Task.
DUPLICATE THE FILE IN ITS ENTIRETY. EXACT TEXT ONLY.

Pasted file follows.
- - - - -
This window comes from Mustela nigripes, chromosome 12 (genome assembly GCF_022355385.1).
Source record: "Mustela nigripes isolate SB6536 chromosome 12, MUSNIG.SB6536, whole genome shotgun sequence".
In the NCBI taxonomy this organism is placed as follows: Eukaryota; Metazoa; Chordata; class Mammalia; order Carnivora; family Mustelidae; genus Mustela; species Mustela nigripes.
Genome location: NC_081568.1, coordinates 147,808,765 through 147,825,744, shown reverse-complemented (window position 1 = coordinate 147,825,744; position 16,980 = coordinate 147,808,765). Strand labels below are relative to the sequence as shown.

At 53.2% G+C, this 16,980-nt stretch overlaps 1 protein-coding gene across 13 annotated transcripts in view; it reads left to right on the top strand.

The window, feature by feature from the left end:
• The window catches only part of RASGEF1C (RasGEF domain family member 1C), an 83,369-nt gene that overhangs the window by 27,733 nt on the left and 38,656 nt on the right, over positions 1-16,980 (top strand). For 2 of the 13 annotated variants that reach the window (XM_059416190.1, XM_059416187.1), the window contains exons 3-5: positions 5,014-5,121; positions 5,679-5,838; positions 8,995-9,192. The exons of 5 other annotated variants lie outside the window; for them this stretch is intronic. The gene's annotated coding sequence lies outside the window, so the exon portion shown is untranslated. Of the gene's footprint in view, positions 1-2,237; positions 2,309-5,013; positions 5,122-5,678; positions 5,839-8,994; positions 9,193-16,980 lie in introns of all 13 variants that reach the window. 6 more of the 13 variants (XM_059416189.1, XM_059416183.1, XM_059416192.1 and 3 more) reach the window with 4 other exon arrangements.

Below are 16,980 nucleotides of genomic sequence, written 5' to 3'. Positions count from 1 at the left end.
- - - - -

This window comes from Mustela nigripes, chromosome 12 (genome assembly GCF_022355385.1).
Source record: "Mustela nigripes isolate SB6536 chromosome 12, MUSNIG.SB6536, whole genome shotgun sequence".
In the NCBI taxonomy this organism is placed as follows: Eukaryota; Metazoa; Chordata; class Mammalia; order Carnivora; family Mustelidae; genus Mustela; species Mustela nigripes.
Genome location: NC_081568.1, coordinates 147,808,765 through 147,825,744, shown reverse-complemented (window position 1 = coordinate 147,825,744; position 16,980 = coordinate 147,808,765). Strand labels below are relative to the sequence as shown.

At 53.2% G+C, this 16,980-nt stretch overlaps 1 protein-coding gene across 13 annotated transcripts in view; it reads left to right on the top strand.

The window, feature by feature from the left end:
• The window catches only part of RASGEF1C (RasGEF domain family member 1C), an 83,369-nt gene that overhangs the window by 27,733 nt on the left and 38,656 nt on the right, over positions 1-16,980 (top strand). For 2 of the 13 annotated variants that reach the window (XM_059416190.1, XM_059416187.1), the window contains exons 3-5: positions 5,014-5,121; positions 5,679-5,838; positions 8,995-9,192. The exons of 5 other annotated variants lie outside the window; for them this stretch is intronic. The gene's annotated coding sequence lies outside the window, so the exon portion shown is untranslated. Of the gene's footprint in view, positions 1-2,237; positions 2,309-5,013; positions 5,122-5,678; positions 5,839-8,994; positions 9,193-16,980 lie in introns of all 13 variants that reach the window. 6 more of the 13 variants (XM_059416189.1, XM_059416183.1, XM_059416192.1 and 3 more) reach the window with 4 other exon arrangements.

Below are 16,980 nucleotides of genomic sequence, written 5' to 3'. Positions count from 1 at the left end.